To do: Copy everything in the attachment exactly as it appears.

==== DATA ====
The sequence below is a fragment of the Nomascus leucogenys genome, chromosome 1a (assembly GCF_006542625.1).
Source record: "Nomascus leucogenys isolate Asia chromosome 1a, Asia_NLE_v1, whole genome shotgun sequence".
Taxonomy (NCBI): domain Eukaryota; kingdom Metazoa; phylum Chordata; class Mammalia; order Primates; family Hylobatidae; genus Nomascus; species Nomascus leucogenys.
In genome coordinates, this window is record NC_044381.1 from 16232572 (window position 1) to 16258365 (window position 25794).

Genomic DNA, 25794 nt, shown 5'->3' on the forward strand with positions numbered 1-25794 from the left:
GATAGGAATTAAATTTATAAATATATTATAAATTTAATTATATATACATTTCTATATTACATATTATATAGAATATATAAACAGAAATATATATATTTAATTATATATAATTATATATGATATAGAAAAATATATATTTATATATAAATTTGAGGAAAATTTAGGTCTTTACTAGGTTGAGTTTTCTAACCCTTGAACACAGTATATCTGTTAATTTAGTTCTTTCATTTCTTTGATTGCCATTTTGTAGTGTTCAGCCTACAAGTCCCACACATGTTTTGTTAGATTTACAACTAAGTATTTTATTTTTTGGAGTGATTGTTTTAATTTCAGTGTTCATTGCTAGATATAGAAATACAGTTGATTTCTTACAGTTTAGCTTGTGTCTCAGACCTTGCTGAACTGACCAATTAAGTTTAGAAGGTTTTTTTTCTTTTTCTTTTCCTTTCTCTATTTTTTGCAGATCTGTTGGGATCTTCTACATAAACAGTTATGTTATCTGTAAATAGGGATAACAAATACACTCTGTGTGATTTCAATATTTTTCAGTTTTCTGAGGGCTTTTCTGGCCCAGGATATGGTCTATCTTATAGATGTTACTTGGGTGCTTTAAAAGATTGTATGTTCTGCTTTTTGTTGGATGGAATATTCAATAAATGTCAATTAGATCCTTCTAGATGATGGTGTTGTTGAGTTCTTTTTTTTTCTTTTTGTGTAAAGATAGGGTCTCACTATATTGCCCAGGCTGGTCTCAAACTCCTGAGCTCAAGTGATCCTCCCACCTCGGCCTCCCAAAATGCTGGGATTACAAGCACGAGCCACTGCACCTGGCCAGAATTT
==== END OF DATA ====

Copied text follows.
The sequence below is a fragment of the Nomascus leucogenys genome, chromosome 1a (assembly GCF_006542625.1).
Source record: "Nomascus leucogenys isolate Asia chromosome 1a, Asia_NLE_v1, whole genome shotgun sequence".
Taxonomy (NCBI): domain Eukaryota; kingdom Metazoa; phylum Chordata; class Mammalia; order Primates; family Hylobatidae; genus Nomascus; species Nomascus leucogenys.
In genome coordinates, this window is record NC_044381.1 from 16232572 (window position 1) to 16258365 (window position 25794).

Genomic DNA, 25794 nt, shown 5'->3' on the forward strand with positions numbered 1-25794 from the left:
GATAGGAATTAAATTTATAAATATATTATAAATTTAATTATATATACATTTCTATATTACATATTATATAGAATATATAAACAGAAATATATATATTTAATTATATATAATTATATATGATATAGAAAAATATATATTTATATATAAATTTGAGGAAAATTTAGGTCTTTACTAGGTTGAGTTTTCTAACCCTTGAACACAGTATATCTGTTAATTTAGTTCTTTCATTTCTTTGATTGCCATTTTGTAGTGTTCAGCCTACAAGTCCCACACATGTTTTGTTAGATTTACAACTAAGTATTTTATTTTTTGGAGTGATTGTTTTAATTTCAGTGTTCATTGCTAGATATAGAAATACAGTTGATTTCTTACAGTTTAGCTTGTGTCTCAGACCTTGCTGAACTGACCAATTAAGTTTAGAAGGTTTTTTTTCTTTTTCTTTTCCTTTCTCTATTTTTTGCAGATCTGTTGGGATCTTCTACATAAACAGTTATGTTATCTGTAAATAGGGATAACAAATACACTCTGTGTGATTTCAATATTTTTCAGTTTTCTGAGGGCTTTTCTGGCCCAGGATATGGTCTATCTTATAGATGTTACTTGGGTGCTTTAAAAGATTGTATGTTCTGCTTTTTGTTGGATGGAATATTCAATAAATGTCAATTAGATCCTTCTAGATGATGGTGTTGTTGAGTTCTTTTTTTTTCTTTTTGTGTAAAGATAGGGTCTCACTATATTGCCCAGGCTGGTCTCAAACTCCTGAGCTCAAGTGATCCTCCCACCTCGGCCTCCCAAAATGCTGGGATTACAAGCACGAGCCACTGCACCTGGCCAGAATTT